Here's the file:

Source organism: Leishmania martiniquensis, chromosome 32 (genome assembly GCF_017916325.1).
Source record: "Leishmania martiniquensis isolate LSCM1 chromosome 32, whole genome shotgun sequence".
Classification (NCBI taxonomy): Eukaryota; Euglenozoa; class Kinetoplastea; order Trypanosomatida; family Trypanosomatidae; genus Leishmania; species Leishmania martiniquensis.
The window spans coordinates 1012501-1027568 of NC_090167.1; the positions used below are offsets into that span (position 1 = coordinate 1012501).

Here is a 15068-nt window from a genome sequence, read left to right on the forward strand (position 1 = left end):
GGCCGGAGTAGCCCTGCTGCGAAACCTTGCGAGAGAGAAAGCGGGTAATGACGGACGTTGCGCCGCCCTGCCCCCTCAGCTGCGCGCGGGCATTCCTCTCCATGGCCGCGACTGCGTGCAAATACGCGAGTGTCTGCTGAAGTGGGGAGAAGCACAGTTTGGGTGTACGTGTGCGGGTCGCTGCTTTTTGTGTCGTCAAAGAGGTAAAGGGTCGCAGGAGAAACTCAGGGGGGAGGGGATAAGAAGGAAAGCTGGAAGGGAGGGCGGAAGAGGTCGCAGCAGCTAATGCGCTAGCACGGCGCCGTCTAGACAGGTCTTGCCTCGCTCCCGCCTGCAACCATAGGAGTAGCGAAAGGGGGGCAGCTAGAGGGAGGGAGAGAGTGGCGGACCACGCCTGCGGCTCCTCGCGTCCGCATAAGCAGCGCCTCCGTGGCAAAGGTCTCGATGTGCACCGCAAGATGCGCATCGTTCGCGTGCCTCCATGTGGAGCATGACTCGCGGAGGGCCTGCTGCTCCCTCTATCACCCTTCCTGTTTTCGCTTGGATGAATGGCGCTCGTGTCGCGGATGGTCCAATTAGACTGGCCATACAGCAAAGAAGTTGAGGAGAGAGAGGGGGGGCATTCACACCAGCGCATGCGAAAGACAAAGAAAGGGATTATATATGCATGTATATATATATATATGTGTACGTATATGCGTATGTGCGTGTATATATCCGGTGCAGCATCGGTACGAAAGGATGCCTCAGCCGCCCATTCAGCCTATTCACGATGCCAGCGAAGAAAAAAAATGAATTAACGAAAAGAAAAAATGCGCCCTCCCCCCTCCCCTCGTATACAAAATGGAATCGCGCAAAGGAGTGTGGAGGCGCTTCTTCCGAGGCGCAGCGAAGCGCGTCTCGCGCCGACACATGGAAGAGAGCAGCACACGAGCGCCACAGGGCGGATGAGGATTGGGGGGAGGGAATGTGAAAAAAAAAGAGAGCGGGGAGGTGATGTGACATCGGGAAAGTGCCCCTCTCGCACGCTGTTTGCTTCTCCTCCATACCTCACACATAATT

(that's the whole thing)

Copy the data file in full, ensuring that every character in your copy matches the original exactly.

Source organism: Leishmania martiniquensis, chromosome 32 (genome assembly GCF_017916325.1).
Source record: "Leishmania martiniquensis isolate LSCM1 chromosome 32, whole genome shotgun sequence".
Classification (NCBI taxonomy): Eukaryota; Euglenozoa; class Kinetoplastea; order Trypanosomatida; family Trypanosomatidae; genus Leishmania; species Leishmania martiniquensis.
The window spans coordinates 1012501-1027568 of NC_090167.1; the positions used below are offsets into that span (position 1 = coordinate 1012501).

Here is a 15068-nt window from a genome sequence, read left to right on the forward strand (position 1 = left end):
GGCCGGAGTAGCCCTGCTGCGAAACCTTGCGAGAGAGAAAGCGGGTAATGACGGACGTTGCGCCGCCCTGCCCCCTCAGCTGCGCGCGGGCATTCCTCTCCATGGCCGCGACTGCGTGCAAATACGCGAGTGTCTGCTGAAGTGGGGAGAAGCACAGTTTGGGTGTACGTGTGCGGGTCGCTGCTTTTTGTGTCGTCAAAGAGGTAAAGGGTCGCAGGAGAAACTCAGGGGGGAGGGGATAAGAAGGAAAGCTGGAAGGGAGGGCGGAAGAGGTCGCAGCAGCTAATGCGCTAGCACGGCGCCGTCTAGACAGGTCTTGCCTCGCTCCCGCCTGCAACCATAGGAGTAGCGAAAGGGGGGCAGCTAGAGGGAGGGAGAGAGTGGCGGACCACGCCTGCGGCTCCTCGCGTCCGCATAAGCAGCGCCTCCGTGGCAAAGGTCTCGATGTGCACCGCAAGATGCGCATCGTTCGCGTGCCTCCATGTGGAGCATGACTCGCGGAGGGCCTGCTGCTCCCTCTATCACCCTTCCTGTTTTCGCTTGGATGAATGGCGCTCGTGTCGCGGATGGTCCAATTAGACTGGCCATACAGCAAAGAAGTTGAGGAGAGAGAGGGGGGGCATTCACACCAGCGCATGCGAAAGACAAAGAAAGGGATTATATATGCATGTATATATATATATATGTGTACGTATATGCGTATGTGCGTGTATATATCCGGTGCAGCATCGGTACGAAAGGATGCCTCAGCCGCCCATTCAGCCTATTCACGATGCCAGCGAAGAAAAAAAATGAATTAACGAAAAGAAAAAATGCGCCCTCCCCCCTCCCCTCGTATACAAAATGGAATCGCGCAAAGGAGTGTGGAGGCGCTTCTTCCGAGGCGCAGCGAAGCGCGTCTCGCGCCGACACATGGAAGAGAGCAGCACACGAGCGCCACAGGGCGGATGAGGATTGGGGGGAGGGAATGTGAAAAAAAAAGAGAGCGGGGAGGTGATGTGACATCGGGAAAGTGCCCCTCTCGCACGCTGTTTGCTTCTCCTCCATACCTCACACATAATT